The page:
August 20, 2011

Beer Bloggers Conference, day 2

Things kicked off on Saturday morning with a panel featuring 'industry' bloggers Michael Busman of New Belgium, Matt Van Wyk of Oakshire Brewing (Portland), and Ryan Ross of Karl Strauss. The three guys explained how their blogs came to be and how they utilize them now. New Belgium uses their blog not just as a sound-off for news, but to talk about events and company culture. Oakshire uses WordPress to host their blog, which also serves as their website. This is a great solution for smaller breweries who maybe don't have the budget for a webmaster position or to hire an outside company. This also makes it easy for multiple employees to log in and post, providing a more intimate view of the company. Ryan took things further and talked not just about blogging, but other ways social media can benefit a brewery, how they can work with local bloggers, and even delved into what they can and can't do from a legal standpoint when it comes to what they post.

Some of the points from the first session played very well into the second, Working with your Local Brewery. This session featured Bill Manley, Communications Director at Sierra NevadaM, Ashley Routson aka The Beer Wench, Ben Edmunds of Breadkside Brewery, and Ben Love of Hopworks Urban Brewery (and also President of the Oregon Brewer's Guild). I took away the most from The Wench, as she explained how her hobby as a blogger led to a paying job in the industry doing social media for Bison Brewing. Even putting aside the desire to work in the industry, you can really help promote your local craft beer community by getting involved; get a part time job serving or bartending at a local beer bar, volunteer to pour at beer festivals, volunteer your time to help with any events your local breweries might be having. Simply put, the more you get involved, the more you get back. And, in most cases, the people you work with will notice the skills you have and it could very well turn into a job opportunity. Don't forget, your time at the very least will usually get you some free beer!

We were on our own for lunch from 11:30-1:30. I'd had breakfast and wasn't all that hungry yet, so I worked on my post on BBC11 Day 1 for about an hour before walking a few blocks over to Spirit of 77 for a PDX Beer Week brunch.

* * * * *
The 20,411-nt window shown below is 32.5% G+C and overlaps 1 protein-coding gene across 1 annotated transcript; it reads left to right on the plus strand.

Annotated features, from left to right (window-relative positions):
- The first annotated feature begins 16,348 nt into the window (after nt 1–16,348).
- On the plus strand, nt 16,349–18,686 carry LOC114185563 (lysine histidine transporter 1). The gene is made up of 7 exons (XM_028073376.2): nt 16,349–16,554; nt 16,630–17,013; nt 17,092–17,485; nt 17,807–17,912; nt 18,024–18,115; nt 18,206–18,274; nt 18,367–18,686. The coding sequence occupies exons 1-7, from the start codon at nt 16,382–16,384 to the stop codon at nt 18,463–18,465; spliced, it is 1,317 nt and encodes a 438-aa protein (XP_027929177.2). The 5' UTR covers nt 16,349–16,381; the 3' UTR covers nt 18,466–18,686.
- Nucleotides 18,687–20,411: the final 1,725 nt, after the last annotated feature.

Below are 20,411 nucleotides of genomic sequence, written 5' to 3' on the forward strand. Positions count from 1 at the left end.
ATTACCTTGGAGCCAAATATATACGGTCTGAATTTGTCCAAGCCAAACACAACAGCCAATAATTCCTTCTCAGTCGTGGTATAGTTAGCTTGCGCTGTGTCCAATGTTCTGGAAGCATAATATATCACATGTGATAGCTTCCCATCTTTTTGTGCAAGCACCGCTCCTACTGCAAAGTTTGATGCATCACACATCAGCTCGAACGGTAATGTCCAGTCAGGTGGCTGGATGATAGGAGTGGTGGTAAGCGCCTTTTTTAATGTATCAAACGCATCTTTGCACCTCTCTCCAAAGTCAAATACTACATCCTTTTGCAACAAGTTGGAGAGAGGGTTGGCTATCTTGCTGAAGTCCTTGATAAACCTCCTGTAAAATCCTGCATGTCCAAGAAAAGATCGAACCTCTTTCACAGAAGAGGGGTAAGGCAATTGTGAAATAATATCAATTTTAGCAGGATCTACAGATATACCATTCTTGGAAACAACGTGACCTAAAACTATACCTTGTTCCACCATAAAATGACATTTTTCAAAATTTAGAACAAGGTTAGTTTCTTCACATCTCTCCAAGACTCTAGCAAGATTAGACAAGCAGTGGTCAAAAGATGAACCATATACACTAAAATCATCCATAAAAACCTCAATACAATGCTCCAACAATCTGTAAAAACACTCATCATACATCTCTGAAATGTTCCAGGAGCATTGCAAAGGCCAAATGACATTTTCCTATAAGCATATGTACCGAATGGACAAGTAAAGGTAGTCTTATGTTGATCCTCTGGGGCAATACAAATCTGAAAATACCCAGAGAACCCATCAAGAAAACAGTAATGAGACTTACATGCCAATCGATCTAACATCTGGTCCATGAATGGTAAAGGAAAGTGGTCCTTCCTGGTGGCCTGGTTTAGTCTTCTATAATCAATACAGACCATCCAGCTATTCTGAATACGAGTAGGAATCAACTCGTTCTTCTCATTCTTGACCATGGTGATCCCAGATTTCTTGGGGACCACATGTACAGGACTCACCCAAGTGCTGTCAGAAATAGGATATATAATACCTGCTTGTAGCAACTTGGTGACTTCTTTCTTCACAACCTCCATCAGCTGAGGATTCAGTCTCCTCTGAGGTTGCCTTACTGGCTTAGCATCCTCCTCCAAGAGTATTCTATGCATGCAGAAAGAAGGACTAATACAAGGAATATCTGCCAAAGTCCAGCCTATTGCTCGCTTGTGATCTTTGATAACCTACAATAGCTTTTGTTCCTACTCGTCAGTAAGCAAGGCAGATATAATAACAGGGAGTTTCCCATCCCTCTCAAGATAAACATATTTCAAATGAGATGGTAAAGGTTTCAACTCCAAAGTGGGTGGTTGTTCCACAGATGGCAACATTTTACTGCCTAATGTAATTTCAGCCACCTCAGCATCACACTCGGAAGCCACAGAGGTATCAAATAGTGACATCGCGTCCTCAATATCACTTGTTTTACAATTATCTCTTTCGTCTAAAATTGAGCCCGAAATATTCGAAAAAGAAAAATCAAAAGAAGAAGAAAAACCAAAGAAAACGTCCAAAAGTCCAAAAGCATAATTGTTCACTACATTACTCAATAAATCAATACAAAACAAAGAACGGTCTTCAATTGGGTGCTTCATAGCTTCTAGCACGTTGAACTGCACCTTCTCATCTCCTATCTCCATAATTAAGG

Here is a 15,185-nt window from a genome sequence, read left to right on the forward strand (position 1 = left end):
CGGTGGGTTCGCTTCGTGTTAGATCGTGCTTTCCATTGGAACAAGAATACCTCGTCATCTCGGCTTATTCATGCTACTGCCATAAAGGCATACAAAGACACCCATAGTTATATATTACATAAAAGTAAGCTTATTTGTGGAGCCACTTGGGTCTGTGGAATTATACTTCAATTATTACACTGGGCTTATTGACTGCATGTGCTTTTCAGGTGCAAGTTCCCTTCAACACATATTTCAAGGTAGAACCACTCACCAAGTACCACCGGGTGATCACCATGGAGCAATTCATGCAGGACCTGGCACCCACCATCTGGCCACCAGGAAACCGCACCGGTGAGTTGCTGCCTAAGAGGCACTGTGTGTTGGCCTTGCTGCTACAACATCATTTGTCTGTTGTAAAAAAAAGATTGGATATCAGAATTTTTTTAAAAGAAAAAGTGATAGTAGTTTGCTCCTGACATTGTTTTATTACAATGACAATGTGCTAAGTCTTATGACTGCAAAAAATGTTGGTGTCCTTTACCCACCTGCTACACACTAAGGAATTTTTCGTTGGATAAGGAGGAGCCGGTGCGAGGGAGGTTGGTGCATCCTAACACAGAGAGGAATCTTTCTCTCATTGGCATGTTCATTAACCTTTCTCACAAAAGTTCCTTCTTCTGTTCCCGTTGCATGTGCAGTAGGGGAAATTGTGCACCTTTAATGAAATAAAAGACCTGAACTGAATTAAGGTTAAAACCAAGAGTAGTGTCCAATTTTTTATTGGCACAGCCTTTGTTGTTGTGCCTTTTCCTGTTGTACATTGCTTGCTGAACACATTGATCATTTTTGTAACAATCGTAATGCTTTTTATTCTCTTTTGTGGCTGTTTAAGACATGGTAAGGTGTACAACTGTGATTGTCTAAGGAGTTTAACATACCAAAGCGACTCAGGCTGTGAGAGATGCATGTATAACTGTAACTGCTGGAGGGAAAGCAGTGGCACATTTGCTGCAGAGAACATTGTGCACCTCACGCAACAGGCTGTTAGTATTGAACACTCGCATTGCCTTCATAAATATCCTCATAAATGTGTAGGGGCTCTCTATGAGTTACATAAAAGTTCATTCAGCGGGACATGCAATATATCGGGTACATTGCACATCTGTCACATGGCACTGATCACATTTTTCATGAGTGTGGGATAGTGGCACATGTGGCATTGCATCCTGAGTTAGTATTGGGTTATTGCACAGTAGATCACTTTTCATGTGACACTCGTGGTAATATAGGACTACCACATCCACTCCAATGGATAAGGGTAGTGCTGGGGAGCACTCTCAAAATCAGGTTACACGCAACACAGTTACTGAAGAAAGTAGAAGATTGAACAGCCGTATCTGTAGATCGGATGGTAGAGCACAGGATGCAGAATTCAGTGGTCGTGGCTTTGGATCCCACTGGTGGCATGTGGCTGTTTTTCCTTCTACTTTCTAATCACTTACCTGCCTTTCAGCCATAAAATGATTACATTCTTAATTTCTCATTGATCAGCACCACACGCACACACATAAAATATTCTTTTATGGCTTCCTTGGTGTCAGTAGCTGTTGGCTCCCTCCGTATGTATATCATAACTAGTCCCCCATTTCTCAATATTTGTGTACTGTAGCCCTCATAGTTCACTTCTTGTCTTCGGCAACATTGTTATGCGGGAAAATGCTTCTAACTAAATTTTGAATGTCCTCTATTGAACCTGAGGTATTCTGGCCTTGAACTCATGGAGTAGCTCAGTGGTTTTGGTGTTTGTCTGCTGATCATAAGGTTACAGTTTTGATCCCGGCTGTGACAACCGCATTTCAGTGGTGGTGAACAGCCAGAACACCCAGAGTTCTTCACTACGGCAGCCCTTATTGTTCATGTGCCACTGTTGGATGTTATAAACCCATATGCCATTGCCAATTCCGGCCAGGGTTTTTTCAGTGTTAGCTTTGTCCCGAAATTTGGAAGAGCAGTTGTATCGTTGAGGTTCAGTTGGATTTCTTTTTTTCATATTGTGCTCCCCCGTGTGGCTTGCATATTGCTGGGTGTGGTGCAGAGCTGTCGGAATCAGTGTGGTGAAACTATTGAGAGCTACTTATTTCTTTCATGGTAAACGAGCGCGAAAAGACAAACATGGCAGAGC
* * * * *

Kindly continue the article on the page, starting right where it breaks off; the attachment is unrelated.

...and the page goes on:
Spirit of 77 beer brunch menu featuring Double Mountain Brewery and Hopworks Urban Brewery, presented by PDX Beer Week:

I started with the Batch 1000 and the Red Rye. The cured salmon was delicious, and the malt and dryness of the Batch 1000 complimented it extremely well. The chicken wings arrived as soon as I finished the salmon. Let me just say, I wish all wings were like this. The sauce was not heavy; it was as it said, glazed, rather than slathered. I really liked the Red Rye, and although it was great for washing down the last bites of meat, I didn't think it actually added anything as a pairing.

I sat licking my fingers for a minute or two after I finished the wings, and when the lovely bartendress came over and asked if I wanted something else, I had to go for the Survival Stout with braised bacon. Best decision I ever made. The bacon wasn't just bacon. It was slab a few inches square, and at least an inch and a half thick. The egg was perfectly cooked and had been trimmed into a nice little circle and placed on top of the bacon. When I cut through the fat layer of the bacon, the rest began to fall apart. I took a bite. Wow! I can't describe how delicious it was. The apple cider and maple syrup added a nice sweetness to everything, including the egg, without being too over the top. I got 2/3 of the way through before I realized I had a beer to go with it.

I took a sip of the Survival Stout and realized at this point that I was having the best breakfast ever. This '7-grain' stout is brewed with Portland's Stumptown Coffee. It does not have the vanilla or espresso flavors nor the creaminess of many other "breakfast" style stouts. Instead, Survival Stout is crisp and dry, with just the right amount of bitterness. You could say it's more of a black coffee drinker's breakfast beer, something to pep you up rather than weigh you down. There is nothing better than bacon, eggs, and coffee in the morning, especially when your coffee comes as part of a beer.

I didn't finish lunch until right around the time the 1:30 panel, Lessons from Portland as a Beer (and Beer Blogging) City was starting, so I took my time walking back to the hotel. Unfortunately, my afternoon came to a halt as I started having blurred, tunnel vision, which signals a migraine. [I get a few migraines a year and it tends to be before, during or after large or frequent pressure changes, like the ones that lead up to a huge thunderstorm or that you might experience while flying or visiting an unfamiliar climate.] When I got back to my room I took my medicine (thankfully I had it with me) and passed out. I slept right through the next two panels, Blogging About (and Changing) Beer Laws and The Beer Steward program from the Master Brewers Association of the Americas. I woke up in time for Live Beer Blogging but was so out of it I could hardly function, and had to skip it as well. I didn't mind missing the other panels too much, but missing the Live Beer Blogging was a huge bummer. Just to explain, the Live Beer Blogging session is where everyone tastes 8 beers from 8 breweries in a round-robin, speed-dating format, and tweets or immediately posts their thoughts to their blog.